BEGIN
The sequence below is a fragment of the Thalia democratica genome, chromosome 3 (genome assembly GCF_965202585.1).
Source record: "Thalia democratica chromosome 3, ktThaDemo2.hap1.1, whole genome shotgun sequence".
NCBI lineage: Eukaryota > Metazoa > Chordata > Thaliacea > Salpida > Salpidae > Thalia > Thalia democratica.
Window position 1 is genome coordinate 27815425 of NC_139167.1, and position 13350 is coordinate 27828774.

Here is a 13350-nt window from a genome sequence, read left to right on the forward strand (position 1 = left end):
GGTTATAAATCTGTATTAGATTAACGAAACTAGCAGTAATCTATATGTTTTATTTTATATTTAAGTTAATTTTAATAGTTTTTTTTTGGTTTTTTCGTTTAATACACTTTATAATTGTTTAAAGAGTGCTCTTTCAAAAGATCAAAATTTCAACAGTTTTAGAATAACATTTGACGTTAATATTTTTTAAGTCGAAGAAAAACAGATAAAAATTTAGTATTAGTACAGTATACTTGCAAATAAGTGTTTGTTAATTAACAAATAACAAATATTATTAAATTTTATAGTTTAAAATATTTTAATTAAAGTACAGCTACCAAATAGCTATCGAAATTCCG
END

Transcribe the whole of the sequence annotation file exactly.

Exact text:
The sequence below is a fragment of the Thalia democratica genome, chromosome 3 (genome assembly GCF_965202585.1).
Source record: "Thalia democratica chromosome 3, ktThaDemo2.hap1.1, whole genome shotgun sequence".
NCBI lineage: Eukaryota > Metazoa > Chordata > Thaliacea > Salpida > Salpidae > Thalia > Thalia democratica.
Window position 1 is genome coordinate 27815425 of NC_139167.1, and position 13350 is coordinate 27828774.

Here is a 13350-nt window from a genome sequence, read left to right on the forward strand (position 1 = left end):
GGTTATAAATCTGTATTAGATTAACGAAACTAGCAGTAATCTATATGTTTTATTTTATATTTAAGTTAATTTTAATAGTTTTTTTTTGGTTTTTTCGTTTAATACACTTTATAATTGTTTAAAGAGTGCTCTTTCAAAAGATCAAAATTTCAACAGTTTTAGAATAACATTTGACGTTAATATTTTTTAAGTCGAAGAAAAACAGATAAAAATTTAGTATTAGTACAGTATACTTGCAAATAAGTGTTTGTTAATTAACAAATAACAAATATTATTAAATTTTATAGTTTAAAATATTTTAATTAAAGTACAGCTACCAAATAGCTATCGAAATTCCG